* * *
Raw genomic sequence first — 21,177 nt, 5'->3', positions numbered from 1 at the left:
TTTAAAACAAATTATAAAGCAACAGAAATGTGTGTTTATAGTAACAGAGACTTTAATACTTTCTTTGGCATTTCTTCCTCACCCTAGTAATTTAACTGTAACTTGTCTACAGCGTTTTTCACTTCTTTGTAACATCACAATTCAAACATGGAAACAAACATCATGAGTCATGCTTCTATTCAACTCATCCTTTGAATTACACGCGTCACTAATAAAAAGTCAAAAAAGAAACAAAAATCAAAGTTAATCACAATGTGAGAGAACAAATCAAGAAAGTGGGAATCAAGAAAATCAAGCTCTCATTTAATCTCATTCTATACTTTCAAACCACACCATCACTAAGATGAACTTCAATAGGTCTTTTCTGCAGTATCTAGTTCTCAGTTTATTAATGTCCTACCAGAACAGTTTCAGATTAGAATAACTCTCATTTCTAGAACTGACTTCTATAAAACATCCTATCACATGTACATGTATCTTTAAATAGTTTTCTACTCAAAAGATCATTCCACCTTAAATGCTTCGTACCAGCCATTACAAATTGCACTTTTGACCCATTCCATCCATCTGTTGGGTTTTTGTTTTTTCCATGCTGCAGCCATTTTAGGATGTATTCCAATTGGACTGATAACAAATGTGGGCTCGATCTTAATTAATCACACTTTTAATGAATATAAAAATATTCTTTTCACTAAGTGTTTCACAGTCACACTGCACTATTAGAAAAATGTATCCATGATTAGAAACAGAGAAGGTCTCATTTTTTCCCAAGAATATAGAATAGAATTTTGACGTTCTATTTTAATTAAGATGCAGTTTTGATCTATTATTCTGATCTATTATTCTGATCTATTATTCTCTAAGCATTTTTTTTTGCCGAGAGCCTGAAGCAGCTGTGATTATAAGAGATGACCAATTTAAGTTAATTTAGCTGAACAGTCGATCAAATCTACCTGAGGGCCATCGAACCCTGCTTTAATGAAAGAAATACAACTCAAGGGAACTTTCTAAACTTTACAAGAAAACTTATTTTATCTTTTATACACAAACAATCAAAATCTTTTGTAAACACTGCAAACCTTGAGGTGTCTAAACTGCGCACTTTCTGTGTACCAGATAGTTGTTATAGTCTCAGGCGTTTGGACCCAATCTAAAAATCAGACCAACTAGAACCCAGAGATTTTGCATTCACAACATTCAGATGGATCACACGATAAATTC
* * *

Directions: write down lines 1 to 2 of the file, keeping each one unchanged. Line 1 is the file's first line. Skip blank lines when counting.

Raw genomic sequence first — 21,177 nt, 5'->3', positions numbered from 1 at the left:
TTTAAAACAAATTATAAAGCAACAGAAATGTGTGTTTATAGTAACAGAGACTTTAATACTTTCTTTGGCATTTCTTCCTCACCCTAGTAATTTAACTGTAACTTGTCTACAGCGTTTTTCACTTCTTTGTAACATCACAATTCAAACATGGAAACAAACATCATGAGTCATGCTTCTATTCAACTCATCCTTTGAATTACACGCGTCACTAATAAAAAGTCAAAAAAGAAACAAAAATCAAAGTTAATCACAATGTGAGAGAACAAATCAAGAAAGTGGGAATCAAGAAAATCAAGCTCTCATTTAATCTCATTCTATACTTTCAAACCACACCATCACTAAGATGAACTTCAATAGGTCTTTTCTGCAGTATCTAGTTCTCAGTTTATTAATGTCCTACCAGAACAGTTTCAGATTAGAATAACTCTCATTTCTAGAACTGACTTCTATAAAACATCCTATCACATGTACATGTATCTTTAAATAGTTTTCTACTCAAAAGATCATTCCACCTTAAATGCTTCGTACCAGCCATTACAAATTGCACTTTTGACCCATTCCATCCATCTGTTGGGTTTTTGTTTTTTCCATGCTGCAGCCATTTTAGGATGTATTCCAATTGGACTGATAACAAATGTGGGCTCGATCTTAATTAATCACACTTTTAATGAATATAAAAATATTCTTTTCACTAAGTGTTTCACAGTCACACTGCACTATTAGAAAAATGTATCCATGATTAGAAACAGAGAAGGTCTCATTTTTTCCCAAGAATATAGAATAGAATTTTGACGTTCTATTTTAATTAAGATGCAGTTTTGATCTATTATTCTGATCTATTATTCTGATCTATTATTCTCTAAGCATTTTTTTTTGCCGAGAGCCTGAAGCAGCTGTGATTATAAGAGATGACCAATTTAAGTTAATTTAGCTGAACAGTCGATCAAATCTACCTGAGGGCCATCGAACCCTGCTTTAATGAAAGAAATACAACTCAAGGGAACTTTCTAAACTTTACAAGAAAACTTATTTTATCTTTTATACACAAACAATCAAAATCTTTTGTAAACACTGCAAACCTTGAGGTGTCTAAACTGCGCACTTTCTGTGTACCAGATAGTTGTTATAGTCTCAGGCGTTTGGACCCAATCTAAAAATCAGACCAACTAGAACCCAGAGATTTTGCATTCACAACATTCAGATGGATCACACGATAAATTC